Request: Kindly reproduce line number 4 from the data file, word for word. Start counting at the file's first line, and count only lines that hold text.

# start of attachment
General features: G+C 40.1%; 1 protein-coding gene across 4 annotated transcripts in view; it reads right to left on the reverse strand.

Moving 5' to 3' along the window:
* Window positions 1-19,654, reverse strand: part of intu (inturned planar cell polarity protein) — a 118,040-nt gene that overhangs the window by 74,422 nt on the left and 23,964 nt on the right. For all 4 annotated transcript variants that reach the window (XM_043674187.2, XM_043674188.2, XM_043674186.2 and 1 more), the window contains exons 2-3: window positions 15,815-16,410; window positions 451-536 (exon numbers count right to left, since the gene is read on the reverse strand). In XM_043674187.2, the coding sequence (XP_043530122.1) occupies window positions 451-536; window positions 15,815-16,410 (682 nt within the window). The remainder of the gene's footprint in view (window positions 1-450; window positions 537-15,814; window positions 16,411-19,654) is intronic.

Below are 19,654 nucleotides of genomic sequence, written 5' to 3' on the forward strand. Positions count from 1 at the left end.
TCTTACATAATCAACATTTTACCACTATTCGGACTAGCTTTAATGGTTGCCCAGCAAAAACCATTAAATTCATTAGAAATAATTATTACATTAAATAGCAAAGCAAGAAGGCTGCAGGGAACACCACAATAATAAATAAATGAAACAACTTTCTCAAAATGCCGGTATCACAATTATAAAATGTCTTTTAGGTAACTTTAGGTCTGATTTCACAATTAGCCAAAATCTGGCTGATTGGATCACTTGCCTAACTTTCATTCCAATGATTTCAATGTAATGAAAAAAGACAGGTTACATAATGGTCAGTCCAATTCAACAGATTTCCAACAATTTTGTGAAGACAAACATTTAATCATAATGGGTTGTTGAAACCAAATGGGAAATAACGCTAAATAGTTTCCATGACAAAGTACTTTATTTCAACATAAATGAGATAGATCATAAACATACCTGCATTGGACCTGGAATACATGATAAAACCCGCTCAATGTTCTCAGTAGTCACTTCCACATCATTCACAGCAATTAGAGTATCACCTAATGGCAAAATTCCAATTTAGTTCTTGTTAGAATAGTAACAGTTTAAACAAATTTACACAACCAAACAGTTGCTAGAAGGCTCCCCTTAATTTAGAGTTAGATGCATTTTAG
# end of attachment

Below are 19,654 nucleotides of genomic sequence, written 5' to 3' on the forward strand. Positions count from 1 at the left end.